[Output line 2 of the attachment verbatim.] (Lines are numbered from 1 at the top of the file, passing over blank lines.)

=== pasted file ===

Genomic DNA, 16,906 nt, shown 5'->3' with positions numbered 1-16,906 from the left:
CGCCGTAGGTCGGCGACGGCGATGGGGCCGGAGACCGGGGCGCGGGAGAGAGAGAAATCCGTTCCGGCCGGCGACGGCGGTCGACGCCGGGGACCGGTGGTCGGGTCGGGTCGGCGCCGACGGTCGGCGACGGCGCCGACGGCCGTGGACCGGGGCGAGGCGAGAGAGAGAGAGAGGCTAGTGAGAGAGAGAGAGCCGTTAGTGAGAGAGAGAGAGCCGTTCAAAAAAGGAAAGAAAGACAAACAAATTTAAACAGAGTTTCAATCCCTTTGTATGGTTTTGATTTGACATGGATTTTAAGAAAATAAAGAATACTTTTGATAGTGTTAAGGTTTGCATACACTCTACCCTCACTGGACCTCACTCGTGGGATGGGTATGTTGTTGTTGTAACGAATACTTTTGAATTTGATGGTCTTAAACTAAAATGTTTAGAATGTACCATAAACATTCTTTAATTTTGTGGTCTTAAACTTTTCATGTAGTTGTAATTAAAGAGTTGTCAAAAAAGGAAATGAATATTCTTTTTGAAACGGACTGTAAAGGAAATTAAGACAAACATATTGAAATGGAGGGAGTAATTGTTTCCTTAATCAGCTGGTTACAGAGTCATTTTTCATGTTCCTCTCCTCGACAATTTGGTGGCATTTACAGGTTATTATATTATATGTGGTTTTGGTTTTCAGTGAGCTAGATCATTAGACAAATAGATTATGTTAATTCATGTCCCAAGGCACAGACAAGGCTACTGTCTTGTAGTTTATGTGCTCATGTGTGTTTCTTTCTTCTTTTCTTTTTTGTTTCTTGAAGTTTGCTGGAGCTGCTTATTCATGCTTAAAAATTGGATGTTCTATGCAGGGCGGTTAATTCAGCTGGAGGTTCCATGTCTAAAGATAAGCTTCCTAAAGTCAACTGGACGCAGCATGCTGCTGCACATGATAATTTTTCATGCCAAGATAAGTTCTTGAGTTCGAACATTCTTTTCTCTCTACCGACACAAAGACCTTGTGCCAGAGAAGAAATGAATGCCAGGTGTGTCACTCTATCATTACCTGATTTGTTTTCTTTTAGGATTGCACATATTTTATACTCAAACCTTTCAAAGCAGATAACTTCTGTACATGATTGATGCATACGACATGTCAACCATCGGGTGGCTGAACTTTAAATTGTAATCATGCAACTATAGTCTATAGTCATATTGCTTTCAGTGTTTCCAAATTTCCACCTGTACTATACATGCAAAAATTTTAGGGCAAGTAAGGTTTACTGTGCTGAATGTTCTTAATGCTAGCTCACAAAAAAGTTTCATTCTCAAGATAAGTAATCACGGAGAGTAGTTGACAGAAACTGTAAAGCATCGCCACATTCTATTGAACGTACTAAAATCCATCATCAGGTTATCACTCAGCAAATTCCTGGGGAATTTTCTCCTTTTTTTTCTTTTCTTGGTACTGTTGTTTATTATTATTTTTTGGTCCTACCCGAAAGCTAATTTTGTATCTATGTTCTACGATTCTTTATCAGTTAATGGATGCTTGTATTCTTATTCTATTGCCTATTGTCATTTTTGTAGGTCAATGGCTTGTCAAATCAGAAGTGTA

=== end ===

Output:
CGCCGTAGGTCGGCGACGGCGATGGGGCCGGAGACCGGGGCGCGGGAGAGAGAGAAATCCGTTCCGGCCGGCGACGGCGGTCGACGCCGGGGACCGGTGGTCGGGTCGGGTCGGCGCCGACGGTCGGCGACGGCGCCGACGGCCGTGGACCGGGGCGAGGCGAGAGAGAGAGAGAGGCTAGTGAGAGAGAGAGAGCCGTTAGTGAGAGAGAGAGAGCCGTTCAAAAAAGGAAAGAAAGACAAACAAATTTAAACAGAGTTTCAATCCCTTTGTATGGTTTTGATTTGACATGGATTTTAAGAAAATAAAGAATACTTTTGATAGTGTTAAGGTTTGCATACACTCTACCCTCACTGGACCTCACTCGTGGGATGGGTATGTTGTTGTTGTAACGAATACTTTTGAATTTGATGGTCTTAAACTAAAATGTTTAGAATGTACCATAAACATTCTTTAATTTTGTGGTCTTAAACTTTTCATGTAGTTGTAATTAAAGAGTTGTCAAAAAAGGAAATGAATATTCTTTTTGAAACGGACTGTAAAGGAAATTAAGACAAACATATTGAAATGGAGGGAGTAATTGTTTCCTTAATCAGCTGGTTACAGAGTCATTTTTCATGTTCCTCTCCTCGACAATTTGGTGGCATTTACAGGTTATTATATTATATGTGGTTTTGGTTTTCAGTGAGCTAGATCATTAGACAAATAGATTATGTTAATTCATGTCCCAAGGCACAGACAAGGCTACTGTCTTGTAGTTTATGTGCTCATGTGTGTTTCTTTCTTCTTTTCTTTTTTGTTTCTTGAAGTTTGCTGGAGCTGCTTATTCATGCTTAAAAATTGGATGTTCTATGCAGGGCGGTTAATTCAGCTGGAGGTTCCATGTCTAAAGATAAGCTTCCTAAAGTCAACTGGACGCAGCATGCTGCTGCACATGATAATTTTTCATGCCAAGATAAGTTCTTGAGTTCGAACATTCTTTTCTCTCTACCGACACAAAGACCTTGTGCCAGAGAAGAAATGAATGCCAGGTGTGTCACTCTATCATTACCTGATTTGTTTTCTTTTAGGATTGCACATATTTTATACTCAAACCTTTCAAAGCAGATAACTTCTGTACATGATTGATGCATACGACATGTCAACCATCGGGTGGCTGAACTTTAAATTGTAATCATGCAACTATAGTCTATAGTCATATTGCTTTCAGTGTTTCCAAATTTCCACCTGTACTATACATGCAAAAATTTTAGGGCAAGTAAGGTTTACTGTGCTGAATGTTCTTAATGCTAGCTCACAAAAAAGTTTCATTCTCAAGATAAGTAATCACGGAGAGTAGTTGACAGAAACTGTAAAGCATCGCCACATTCTATTGAACGTACTAAAATCCATCATCAGGTTATCACTCAGCAAATTCCTGGGGAATTTTCTCCTTTTTTTTCTTTTCTTGGTACTGTTGTTTATTATTATTTTTTGGTCCTACCCGAAAGCTAATTTTGTATCTATGTTCTACGATTCTTTATCAGTTAATGGATGCTTGTATTCTTATTCTATTGCCTATTGTCATTTTTGTAGGTCAATGGCTTGTCAAATCAGAAGTGTA